Author: Chekhov Anton
Genre: Short Story
The book includes well-known pieces such as "The Lady with the Little Dog," as well as less familiar work like "Gusev," inspired by Chekhov's travels in the Far East, and "Rothschild's Violin," a haunting and darkly humorous tale about death and loss. The stories are arranged chronologically to show the evolution of Chekhov's art and published in 1860-1904.
In "About Love," two friends who were caught in a storm while out walking have sought shelter in a third friend's country home. They stayed the night and at lunch the next day their host, Alehin, tells them a story about his lost love. It seems that when he was young, he worked closely with Luganovitch, the vice-president of the circuit court, and became close friends with Luganovitch and his beautiful wife Anna Alexyevna.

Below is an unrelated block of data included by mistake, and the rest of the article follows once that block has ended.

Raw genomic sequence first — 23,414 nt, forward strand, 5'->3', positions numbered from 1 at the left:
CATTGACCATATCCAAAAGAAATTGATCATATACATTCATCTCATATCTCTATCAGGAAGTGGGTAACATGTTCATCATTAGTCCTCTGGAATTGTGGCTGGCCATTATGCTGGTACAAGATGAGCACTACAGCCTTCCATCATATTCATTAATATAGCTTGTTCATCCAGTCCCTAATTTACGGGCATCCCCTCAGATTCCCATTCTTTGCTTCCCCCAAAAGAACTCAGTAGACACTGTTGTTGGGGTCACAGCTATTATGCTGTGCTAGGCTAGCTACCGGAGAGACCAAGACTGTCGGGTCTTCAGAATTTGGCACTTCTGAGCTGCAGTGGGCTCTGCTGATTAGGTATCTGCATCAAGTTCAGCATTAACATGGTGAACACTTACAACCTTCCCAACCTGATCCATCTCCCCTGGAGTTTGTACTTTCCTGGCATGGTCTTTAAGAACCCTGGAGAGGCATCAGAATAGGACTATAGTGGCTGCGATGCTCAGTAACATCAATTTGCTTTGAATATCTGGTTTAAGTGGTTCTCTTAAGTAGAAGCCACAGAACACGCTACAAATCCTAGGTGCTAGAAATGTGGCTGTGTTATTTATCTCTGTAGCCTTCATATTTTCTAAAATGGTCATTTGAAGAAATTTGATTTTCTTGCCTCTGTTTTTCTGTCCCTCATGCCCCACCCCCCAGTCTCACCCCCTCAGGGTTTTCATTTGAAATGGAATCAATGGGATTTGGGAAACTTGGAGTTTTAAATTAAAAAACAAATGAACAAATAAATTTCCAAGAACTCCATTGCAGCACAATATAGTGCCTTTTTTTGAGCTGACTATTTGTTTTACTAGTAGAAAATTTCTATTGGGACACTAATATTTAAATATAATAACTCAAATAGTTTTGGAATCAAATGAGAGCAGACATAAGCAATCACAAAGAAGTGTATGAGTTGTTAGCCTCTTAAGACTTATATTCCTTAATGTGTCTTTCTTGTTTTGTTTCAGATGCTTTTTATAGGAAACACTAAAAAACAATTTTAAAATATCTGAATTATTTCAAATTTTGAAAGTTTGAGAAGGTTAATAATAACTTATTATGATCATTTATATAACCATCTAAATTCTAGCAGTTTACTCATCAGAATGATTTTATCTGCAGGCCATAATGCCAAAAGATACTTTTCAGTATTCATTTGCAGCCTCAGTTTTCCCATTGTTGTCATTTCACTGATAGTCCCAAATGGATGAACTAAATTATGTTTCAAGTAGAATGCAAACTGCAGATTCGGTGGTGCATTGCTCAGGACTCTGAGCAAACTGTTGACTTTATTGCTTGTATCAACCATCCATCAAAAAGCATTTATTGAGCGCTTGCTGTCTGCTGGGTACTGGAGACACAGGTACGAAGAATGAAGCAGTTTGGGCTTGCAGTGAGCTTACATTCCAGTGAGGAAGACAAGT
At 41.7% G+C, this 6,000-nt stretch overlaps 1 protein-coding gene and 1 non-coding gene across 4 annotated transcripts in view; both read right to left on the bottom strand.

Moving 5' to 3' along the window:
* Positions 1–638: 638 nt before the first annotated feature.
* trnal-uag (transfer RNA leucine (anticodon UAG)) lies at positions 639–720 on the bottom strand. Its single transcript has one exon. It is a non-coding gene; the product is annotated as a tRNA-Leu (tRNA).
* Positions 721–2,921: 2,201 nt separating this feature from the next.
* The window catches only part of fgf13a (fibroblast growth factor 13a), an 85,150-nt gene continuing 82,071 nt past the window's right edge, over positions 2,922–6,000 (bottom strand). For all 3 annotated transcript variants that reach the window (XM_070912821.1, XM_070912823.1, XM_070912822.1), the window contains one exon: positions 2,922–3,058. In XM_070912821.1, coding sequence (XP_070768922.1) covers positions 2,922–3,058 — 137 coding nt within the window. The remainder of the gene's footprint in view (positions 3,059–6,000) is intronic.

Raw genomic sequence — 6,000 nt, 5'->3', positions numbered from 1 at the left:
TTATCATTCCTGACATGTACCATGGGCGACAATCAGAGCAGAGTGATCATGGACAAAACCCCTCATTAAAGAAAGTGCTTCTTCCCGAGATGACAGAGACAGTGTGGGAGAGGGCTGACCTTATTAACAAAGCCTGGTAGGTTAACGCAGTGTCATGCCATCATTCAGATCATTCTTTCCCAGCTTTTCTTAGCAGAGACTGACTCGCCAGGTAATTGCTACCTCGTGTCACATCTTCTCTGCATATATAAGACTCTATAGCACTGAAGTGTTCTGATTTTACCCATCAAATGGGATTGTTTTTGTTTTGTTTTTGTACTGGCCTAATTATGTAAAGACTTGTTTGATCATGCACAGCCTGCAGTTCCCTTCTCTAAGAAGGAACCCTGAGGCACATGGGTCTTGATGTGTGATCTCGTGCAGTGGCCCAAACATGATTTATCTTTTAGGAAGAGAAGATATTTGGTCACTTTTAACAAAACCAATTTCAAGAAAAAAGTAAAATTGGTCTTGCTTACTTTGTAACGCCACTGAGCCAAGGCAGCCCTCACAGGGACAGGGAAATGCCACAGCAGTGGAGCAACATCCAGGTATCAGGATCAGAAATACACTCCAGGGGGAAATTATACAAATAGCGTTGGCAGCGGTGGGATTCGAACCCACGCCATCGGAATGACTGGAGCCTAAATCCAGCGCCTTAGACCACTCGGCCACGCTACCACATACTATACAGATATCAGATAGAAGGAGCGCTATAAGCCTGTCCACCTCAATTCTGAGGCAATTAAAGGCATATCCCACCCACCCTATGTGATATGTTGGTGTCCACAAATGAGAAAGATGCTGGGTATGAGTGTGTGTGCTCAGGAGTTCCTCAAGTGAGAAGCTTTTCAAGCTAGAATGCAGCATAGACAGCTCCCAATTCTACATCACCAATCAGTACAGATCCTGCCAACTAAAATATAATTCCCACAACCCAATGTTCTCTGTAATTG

Over the years, Alehin and Anna spent a great deal of time together; he fell passionately in love with her and felt confident that she reciprocated his feelings. Yet, they never acted on their passion. At last, after many years, when Anna was setting out on the train to join her husband, who had been transferred to a distant province, Alehin took her into his arms and proclaimed his love. They collapsed in tears. But alas, the train left: "I kissed her for the last time, pressed her hand, and parted forever."
This collection of short stories truly is about love. Not happy-ending fairytale love, but the love that really exists in the world: usually unequal felt, sometimes obsessive, and often inexplicable. The stories are all beautiful, well written and self-contained. Each story exhibits a different type of love: love of parents for children, unrequited love, obsessive love, forbidden loves, loves that could have been.
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